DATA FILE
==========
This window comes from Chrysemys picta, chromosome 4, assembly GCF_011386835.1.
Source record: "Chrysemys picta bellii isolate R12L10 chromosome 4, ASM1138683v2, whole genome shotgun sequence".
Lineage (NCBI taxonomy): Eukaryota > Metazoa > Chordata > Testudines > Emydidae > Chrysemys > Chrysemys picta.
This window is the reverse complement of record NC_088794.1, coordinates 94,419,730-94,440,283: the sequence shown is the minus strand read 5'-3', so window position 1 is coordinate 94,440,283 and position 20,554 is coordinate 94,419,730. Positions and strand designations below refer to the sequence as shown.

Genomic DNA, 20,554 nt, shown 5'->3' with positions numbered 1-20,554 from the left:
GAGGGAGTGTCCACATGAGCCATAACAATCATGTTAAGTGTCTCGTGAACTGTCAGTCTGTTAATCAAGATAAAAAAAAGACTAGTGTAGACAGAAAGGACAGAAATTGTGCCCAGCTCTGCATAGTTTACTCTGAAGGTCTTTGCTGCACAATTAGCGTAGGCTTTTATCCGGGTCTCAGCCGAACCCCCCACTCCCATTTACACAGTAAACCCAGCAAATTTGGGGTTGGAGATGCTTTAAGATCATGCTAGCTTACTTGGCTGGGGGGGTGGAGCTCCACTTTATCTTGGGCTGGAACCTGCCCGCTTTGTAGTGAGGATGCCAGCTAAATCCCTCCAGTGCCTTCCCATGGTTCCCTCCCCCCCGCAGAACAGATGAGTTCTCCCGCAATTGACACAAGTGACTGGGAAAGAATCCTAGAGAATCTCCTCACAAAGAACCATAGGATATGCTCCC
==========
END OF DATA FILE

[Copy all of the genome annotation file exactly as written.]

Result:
This window comes from Chrysemys picta, chromosome 4, assembly GCF_011386835.1.
Source record: "Chrysemys picta bellii isolate R12L10 chromosome 4, ASM1138683v2, whole genome shotgun sequence".
Lineage (NCBI taxonomy): Eukaryota > Metazoa > Chordata > Testudines > Emydidae > Chrysemys > Chrysemys picta.
This window is the reverse complement of record NC_088794.1, coordinates 94,419,730-94,440,283: the sequence shown is the minus strand read 5'-3', so window position 1 is coordinate 94,440,283 and position 20,554 is coordinate 94,419,730. Positions and strand designations below refer to the sequence as shown.

Genomic DNA, 20,554 nt, shown 5'->3' with positions numbered 1-20,554 from the left:
GAGGGAGTGTCCACATGAGCCATAACAATCATGTTAAGTGTCTCGTGAACTGTCAGTCTGTTAATCAAGATAAAAAAAAGACTAGTGTAGACAGAAAGGACAGAAATTGTGCCCAGCTCTGCATAGTTTACTCTGAAGGTCTTTGCTGCACAATTAGCGTAGGCTTTTATCCGGGTCTCAGCCGAACCCCCCACTCCCATTTACACAGTAAACCCAGCAAATTTGGGGTTGGAGATGCTTTAAGATCATGCTAGCTTACTTGGCTGGGGGGGTGGAGCTCCACTTTATCTTGGGCTGGAACCTGCCCGCTTTGTAGTGAGGATGCCAGCTAAATCCCTCCAGTGCCTTCCCATGGTTCCCTCCCCCCCGCAGAACAGATGAGTTCTCCCGCAATTGACACAAGTGACTGGGAAAGAATCCTAGAGAATCTCCTCACAAAGAACCATAGGATATGCTCCC